That same season, Copp struggled to score. He dressed as a left wing, and mostly spent time on one of Michigan’s bottom lines. In the second half of the season, Berenson moved Copp to center.
“When we put him at center, he just took off,” Berenson said. “It just seemed like it was his time to show everyone that he was better than he had shown. He had shown a lot of determination, work ethic and [had been] doing all the right things every day. But nothing was really clicking for him.
“Well, then it started to click. And he went from a fourth-line player to a first-line player in the second half of his freshman year.”
Prior to joining the Wolverines, Copp had played center for almost his entire life. The switch back to his old position made him feel comfortable.
“I liked what I saw in the kid and I thought there was more there,” Berenson said. “All of a sudden he got the puck more, he did good things with it, he started to score, he got more confidence, he scored more, his line played better and so on. It just came to snowball in the second half. He never changed through all this. He continued to work hard and be a good team player. His role on the team just grew as the year went on.”
As a freshman, Copp finished with 21 points in 38 games, third amongst Michigan rookies. This season, Copp has 24 points in 26 games. He’s tied with Wisconsin’s Nic Kerdiles as the highest-scoring sophomores in the Big Ten. He has recorded at least one point in 17 games this season, and the Wolverines are 11-4-2 in those games.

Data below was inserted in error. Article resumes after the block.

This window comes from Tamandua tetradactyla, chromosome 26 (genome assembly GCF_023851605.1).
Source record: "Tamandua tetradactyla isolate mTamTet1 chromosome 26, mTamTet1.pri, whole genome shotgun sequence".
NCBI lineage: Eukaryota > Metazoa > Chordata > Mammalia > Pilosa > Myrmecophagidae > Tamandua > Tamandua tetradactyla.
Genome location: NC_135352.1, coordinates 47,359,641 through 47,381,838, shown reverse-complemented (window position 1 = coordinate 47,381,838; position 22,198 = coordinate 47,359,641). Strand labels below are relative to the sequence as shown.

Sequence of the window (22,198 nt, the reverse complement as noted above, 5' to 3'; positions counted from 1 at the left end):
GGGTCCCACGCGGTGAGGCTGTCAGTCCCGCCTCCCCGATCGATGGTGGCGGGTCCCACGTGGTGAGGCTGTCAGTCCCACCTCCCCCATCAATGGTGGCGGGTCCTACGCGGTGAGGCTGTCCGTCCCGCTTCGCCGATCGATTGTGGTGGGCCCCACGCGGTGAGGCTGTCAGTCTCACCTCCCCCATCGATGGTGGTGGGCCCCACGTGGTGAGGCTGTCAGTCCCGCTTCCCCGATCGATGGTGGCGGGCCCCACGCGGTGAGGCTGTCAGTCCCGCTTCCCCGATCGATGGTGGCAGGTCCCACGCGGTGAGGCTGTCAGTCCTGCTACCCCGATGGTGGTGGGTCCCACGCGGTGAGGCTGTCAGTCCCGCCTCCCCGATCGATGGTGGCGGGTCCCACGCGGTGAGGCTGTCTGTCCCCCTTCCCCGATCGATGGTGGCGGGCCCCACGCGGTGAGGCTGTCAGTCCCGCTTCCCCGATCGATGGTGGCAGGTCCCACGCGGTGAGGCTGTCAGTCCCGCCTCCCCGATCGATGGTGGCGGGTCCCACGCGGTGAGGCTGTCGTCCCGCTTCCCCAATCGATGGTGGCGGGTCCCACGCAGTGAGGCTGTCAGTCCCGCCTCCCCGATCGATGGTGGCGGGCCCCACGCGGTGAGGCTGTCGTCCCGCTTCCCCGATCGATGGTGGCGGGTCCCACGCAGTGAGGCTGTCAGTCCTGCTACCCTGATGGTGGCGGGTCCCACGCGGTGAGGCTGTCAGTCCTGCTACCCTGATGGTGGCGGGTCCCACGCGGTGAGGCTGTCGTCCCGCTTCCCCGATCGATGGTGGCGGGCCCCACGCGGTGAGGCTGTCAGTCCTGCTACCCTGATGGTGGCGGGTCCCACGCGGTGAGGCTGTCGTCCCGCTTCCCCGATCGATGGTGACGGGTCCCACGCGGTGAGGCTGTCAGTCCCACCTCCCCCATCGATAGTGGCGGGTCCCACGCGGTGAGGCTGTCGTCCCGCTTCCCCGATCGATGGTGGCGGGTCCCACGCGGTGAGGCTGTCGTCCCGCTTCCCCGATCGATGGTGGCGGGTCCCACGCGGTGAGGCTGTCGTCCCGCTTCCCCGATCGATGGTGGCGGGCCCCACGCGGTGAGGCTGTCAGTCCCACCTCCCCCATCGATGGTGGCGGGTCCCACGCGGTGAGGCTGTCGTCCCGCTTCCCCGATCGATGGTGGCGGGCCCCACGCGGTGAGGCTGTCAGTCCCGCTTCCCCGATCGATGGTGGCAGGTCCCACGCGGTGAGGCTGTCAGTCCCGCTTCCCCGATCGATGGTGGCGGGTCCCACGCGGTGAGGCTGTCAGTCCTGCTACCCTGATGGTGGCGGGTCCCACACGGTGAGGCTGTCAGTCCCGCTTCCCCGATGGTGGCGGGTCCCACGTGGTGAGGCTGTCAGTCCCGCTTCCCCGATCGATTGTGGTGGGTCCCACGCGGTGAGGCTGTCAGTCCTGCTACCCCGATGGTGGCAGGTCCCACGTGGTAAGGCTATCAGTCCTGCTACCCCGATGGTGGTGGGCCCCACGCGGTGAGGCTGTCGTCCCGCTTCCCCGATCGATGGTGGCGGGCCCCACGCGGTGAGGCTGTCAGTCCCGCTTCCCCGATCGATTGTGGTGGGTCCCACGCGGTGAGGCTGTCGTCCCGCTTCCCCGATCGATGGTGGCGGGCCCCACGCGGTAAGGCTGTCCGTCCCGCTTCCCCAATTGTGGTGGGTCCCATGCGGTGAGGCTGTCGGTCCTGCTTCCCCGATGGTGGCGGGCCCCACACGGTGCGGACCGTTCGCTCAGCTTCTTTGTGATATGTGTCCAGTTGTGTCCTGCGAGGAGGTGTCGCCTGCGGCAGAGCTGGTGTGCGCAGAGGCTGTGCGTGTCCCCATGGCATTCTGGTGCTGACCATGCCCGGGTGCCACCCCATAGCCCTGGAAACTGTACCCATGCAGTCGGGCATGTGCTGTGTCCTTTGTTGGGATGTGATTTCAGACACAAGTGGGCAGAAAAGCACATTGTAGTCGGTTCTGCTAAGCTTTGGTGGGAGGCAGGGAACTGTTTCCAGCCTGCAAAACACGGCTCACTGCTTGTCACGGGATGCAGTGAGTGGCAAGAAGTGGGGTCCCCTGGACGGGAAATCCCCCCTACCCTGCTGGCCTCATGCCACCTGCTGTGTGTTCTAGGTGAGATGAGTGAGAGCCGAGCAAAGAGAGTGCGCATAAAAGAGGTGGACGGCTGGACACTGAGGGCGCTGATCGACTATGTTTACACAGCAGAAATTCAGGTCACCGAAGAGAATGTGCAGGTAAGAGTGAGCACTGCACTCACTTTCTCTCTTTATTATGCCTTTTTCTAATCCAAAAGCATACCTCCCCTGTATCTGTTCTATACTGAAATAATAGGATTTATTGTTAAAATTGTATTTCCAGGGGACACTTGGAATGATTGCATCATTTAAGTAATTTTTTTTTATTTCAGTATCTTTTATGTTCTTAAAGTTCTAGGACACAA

“The way he works is the best thing about playing with him,” Compher said. “He has a great hockey mind. He’s one of the guys willing to give up anything for the team, like blocking shots or going to the corners and working hard.
“It makes it a lot easier on yourself.”
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Initially, Copp wasn’t ready to pick hockey over football. So for two years, he split his time between the USNTDP and his football team at Skyline High School.
At the time Compher, who was with the U-17 team, had heard of Copp and his commitment to the football team.
At Skyline, Copp recorded 557 passing yards on Sept. 24, 2011— a state record. But in his senior year, Copp broke his collarbone.
Hockey became the focus for Copp, who met Compher later that year.
“There was a question mark about his offensive skills and whether he could score and whether or not he had the puck sense for a football player playing hockey,” Berenson said.
But in April of that year, Chris Brown departed for a professional contract. With a spot open, Berenson reached out to Copp — who accepted immediately.
“It was kind of a relief. It had been such a long process in being injured in football and everything,” Copp said. “But I’d always been dreaming of playing in Michigan, had season tickets in Ann Arbor since I was born.”
The roster spot gave Copp a chance to stay in Ann Arbor for another year. Now, Copp said he goes home sometimes to eat dinner with his family.
“I’m a very family oriented kid and I’ve been very close with them, getting to live at home while playing USA was very nice and something that a lot of kids don’t get to experience,” Copp said.
“It’s just a comfortability factor that I have. It’s been nice but at the same time you kind of want to go out and experience the world a little bit.”
After being skipped his first year of eligibility, Copp was drafted by the Winnipeg Jets in the fourth round of the 2013 NHL draft — the same team Jacob Trouba now plays for.
“It’s rewarding for me to see a kid who’s worked hard all his life to achieve one of his goals, and that was to play for Michigan in his hometown,” Berenson said.
“For one reason or another, everything has worked out of Andrew Copp and he’s been able to do it and good for him and it’s nice to see a hometown kid do well here in Michigan. So he’s been a pleasure to coach and will continue to be a pleasure to coach.”